St. Francois Mountains
Over the course of three days, students practiced rock and outcrop identification and descriptions, as well as a mock mapping assignment in local roadcuts, outcrops, and quarries. Students were split into groups of two or three (upper-level student with a lower division student) and introduced to the area’s extrusive and intrusive features.
Students were familiarized with the geography of the area, frequently identifying major rivers, hillocks, ridges, and other defining topographic features. Students were stressed the importance of systematic note taking-comments on notes were compiled each night during the trip by Anthony Pivarunus and Nikita Kepezhinskas.
The last full day in the St. Francois Mountains was spent on two large-scale activities. The first being a roadcut exposing ignimbrite, a micro gabbro dike, and Paleozoic strata was given as practice in rock identification, outcrop sketching, and geologic history construction. The second activity involved rudimentary mapping introduced at Johnson Shut In’s State Park. Students practiced mapping the contacts of three rock units (rhyolite, siltstone, rhyolite) in a defined area, along with providing relative thickness and simplified rock descriptions on a final map.
After our time in the St. Francois Mountains, students were given a brief overview of Arkansas geology with stops at Buffalo National River (Ozark Plateau), Mt. Nebo State Park (Arkansas River Valley), Hot Springs National Park (Ouachita Orogeny), and Crater of Diamonds National Park (Ouachita – Coastal Plain transition).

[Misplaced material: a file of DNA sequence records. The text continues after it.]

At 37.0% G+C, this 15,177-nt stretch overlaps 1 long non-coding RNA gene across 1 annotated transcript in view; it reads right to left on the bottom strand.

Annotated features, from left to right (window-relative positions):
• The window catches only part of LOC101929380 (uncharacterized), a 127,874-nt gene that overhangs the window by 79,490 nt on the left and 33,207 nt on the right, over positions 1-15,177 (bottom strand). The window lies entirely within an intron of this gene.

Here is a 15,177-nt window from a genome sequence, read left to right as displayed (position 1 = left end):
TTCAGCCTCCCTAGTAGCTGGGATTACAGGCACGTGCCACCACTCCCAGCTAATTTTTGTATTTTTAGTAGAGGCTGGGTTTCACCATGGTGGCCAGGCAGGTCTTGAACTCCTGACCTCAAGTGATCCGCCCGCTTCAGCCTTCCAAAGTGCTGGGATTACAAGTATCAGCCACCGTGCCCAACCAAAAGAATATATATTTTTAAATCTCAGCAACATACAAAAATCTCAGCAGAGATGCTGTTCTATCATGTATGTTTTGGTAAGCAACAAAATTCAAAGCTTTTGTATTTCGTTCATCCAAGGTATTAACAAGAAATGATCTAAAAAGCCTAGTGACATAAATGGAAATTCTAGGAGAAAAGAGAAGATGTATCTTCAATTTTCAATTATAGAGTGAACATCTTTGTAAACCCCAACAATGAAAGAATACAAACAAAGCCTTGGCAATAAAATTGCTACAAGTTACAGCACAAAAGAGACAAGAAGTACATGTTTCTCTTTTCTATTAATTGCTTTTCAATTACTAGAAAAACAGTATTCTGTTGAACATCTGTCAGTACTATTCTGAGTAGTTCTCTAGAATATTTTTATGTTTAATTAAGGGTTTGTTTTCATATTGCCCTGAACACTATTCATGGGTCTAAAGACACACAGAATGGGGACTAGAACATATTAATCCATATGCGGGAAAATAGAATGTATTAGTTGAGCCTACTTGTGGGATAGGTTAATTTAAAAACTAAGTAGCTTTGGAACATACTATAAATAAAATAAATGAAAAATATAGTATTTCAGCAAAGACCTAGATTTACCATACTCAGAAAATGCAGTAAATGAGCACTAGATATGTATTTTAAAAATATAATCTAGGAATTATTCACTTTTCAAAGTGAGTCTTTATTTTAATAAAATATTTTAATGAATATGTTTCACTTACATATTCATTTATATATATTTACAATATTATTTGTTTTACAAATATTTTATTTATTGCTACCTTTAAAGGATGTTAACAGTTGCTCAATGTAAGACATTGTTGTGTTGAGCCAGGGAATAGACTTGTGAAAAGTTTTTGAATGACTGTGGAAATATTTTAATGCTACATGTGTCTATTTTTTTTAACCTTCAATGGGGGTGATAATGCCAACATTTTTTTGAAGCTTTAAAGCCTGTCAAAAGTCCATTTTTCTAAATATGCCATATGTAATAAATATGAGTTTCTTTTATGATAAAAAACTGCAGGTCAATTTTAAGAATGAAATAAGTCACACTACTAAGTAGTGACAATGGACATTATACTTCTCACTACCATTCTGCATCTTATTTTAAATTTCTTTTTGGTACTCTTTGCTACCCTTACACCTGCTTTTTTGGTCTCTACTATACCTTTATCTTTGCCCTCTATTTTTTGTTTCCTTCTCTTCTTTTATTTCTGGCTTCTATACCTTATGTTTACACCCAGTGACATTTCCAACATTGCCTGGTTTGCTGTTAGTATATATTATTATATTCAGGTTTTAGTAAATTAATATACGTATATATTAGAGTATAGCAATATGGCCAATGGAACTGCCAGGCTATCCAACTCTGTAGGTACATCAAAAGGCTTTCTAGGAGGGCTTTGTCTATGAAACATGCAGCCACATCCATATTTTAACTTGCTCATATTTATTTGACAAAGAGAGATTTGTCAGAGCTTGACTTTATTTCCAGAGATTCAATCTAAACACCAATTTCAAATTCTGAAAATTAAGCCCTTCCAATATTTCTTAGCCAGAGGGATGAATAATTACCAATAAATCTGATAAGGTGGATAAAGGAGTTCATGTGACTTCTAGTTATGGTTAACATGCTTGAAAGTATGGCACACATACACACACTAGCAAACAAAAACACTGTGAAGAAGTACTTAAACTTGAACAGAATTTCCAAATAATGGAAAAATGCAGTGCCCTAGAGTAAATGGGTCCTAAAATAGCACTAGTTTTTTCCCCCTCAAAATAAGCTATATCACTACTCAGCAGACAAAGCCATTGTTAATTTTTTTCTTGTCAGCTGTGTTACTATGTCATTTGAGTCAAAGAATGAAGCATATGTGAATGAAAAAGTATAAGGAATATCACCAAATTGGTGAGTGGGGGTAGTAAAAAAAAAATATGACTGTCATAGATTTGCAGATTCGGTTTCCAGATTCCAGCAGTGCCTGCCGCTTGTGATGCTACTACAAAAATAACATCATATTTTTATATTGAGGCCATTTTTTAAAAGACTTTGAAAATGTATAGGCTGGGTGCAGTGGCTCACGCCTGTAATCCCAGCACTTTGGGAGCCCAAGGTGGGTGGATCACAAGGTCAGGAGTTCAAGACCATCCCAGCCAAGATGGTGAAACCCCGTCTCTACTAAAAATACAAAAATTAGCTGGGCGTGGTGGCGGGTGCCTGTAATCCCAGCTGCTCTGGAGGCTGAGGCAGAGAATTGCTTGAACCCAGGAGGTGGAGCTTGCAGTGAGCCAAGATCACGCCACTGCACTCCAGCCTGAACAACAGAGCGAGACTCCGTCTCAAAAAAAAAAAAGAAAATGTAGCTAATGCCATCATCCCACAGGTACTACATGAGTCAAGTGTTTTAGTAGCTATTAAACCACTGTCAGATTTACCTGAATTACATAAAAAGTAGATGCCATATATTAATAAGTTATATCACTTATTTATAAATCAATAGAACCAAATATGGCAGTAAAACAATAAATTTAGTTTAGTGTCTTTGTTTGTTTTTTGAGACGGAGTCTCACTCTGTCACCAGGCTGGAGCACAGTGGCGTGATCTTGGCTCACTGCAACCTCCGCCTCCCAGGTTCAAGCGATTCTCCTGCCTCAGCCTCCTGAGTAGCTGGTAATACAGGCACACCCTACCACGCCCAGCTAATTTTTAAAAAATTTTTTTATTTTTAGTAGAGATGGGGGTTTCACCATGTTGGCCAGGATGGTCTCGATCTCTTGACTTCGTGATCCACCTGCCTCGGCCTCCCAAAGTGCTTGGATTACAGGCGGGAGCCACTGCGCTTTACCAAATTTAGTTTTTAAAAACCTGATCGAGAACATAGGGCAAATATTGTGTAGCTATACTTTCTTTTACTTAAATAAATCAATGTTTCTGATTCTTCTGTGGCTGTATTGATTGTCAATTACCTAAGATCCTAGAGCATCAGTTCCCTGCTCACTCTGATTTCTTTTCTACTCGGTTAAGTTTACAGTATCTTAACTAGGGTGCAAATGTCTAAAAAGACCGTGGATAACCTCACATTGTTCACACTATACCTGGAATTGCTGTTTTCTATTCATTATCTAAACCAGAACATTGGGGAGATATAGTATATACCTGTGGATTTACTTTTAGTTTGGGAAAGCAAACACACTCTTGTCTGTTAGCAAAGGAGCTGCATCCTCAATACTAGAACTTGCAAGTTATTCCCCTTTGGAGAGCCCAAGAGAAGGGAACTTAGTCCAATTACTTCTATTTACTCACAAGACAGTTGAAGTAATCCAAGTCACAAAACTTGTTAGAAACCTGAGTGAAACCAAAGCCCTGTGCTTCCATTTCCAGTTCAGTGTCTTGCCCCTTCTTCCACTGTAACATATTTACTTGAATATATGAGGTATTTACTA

At Buffalo National River, students completed basic outcrop sketches and rock identification. A small hike lead the group to an overlook exemplifying the interaction between imbedded rivers and uplifting plateaus.
At Mt. Nebo State Park, students were introduced to the concepts of hogbacks, razorbacks, cuestas, and mesas and how each morphologic feature expresses larger scale geologic structure. At a scenic overlook over the Arkansas river valley, students were given an exercise to identify the underlying geologic structure of the river valley using the exposed topographic expression.
At Hot Springs National Park, students took a tour of the historic bath houses in the park. A geologic map in the museum provided an excellent opportunity to explain the complex fold and thrust structure of the Ouachita Mountains and its relation to the park. Students were able to view one such active hot spring and taste the water from the park.
At Crater of Diamonds National Park, several students were introduced to lamproites. A review of kimberlitic and lamproitic pipes and geology was administered. Several excellent outcrops of lamproitic magma, breccia tuff, and ash tuff gave excellent context to explaining maar eruptions.